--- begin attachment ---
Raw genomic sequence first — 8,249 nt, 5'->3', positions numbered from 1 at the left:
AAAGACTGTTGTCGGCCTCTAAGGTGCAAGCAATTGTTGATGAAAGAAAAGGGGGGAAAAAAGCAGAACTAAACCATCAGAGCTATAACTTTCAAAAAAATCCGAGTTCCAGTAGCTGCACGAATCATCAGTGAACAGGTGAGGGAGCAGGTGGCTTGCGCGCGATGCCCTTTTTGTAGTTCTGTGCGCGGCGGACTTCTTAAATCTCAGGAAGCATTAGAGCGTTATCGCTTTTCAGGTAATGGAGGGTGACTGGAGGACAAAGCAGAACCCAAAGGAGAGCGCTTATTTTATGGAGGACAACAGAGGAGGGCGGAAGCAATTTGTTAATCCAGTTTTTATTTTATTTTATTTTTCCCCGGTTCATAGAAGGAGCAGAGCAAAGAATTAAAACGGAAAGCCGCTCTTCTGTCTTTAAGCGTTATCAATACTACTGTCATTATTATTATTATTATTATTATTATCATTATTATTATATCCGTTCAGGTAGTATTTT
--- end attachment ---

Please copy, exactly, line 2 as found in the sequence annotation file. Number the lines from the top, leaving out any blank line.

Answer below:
AAAGACTGTTGTCGGCCTCTAAGGTGCAAGCAATTGTTGATGAAAGAAAAGGGGGGAAAAAAGCAGAACTAAACCATCAGAGCTATAACTTTCAAAAAAATCCGAGTTCCAGTAGCTGCACGAATCATCAGTGAACAGGTGAGGGAGCAGGTGGCTTGCGCGCGATGCCCTTTTTGTAGTTCTGTGCGCGGCGGACTTCTTAAATCTCAGGAAGCATTAGAGCGTTATCGCTTTTCAGGTAATGGAGGGTGACTGGAGGACAAAGCAGAACCCAAAGGAGAGCGCTTATTTTATGGAGGACAACAGAGGAGGGCGGAAGCAATTTGTTAATCCAGTTTTTATTTTATTTTATTTTTCCCCGGTTCATAGAAGGAGCAGAGCAAAGAATTAAAACGGAAAGCCGCTCTTCTGTCTTTAAGCGTTATCAATACTACTGTCATTATTATTATTATTATTATTATTATCATTATTATTATATCCGTTCAGGTAGTATTTT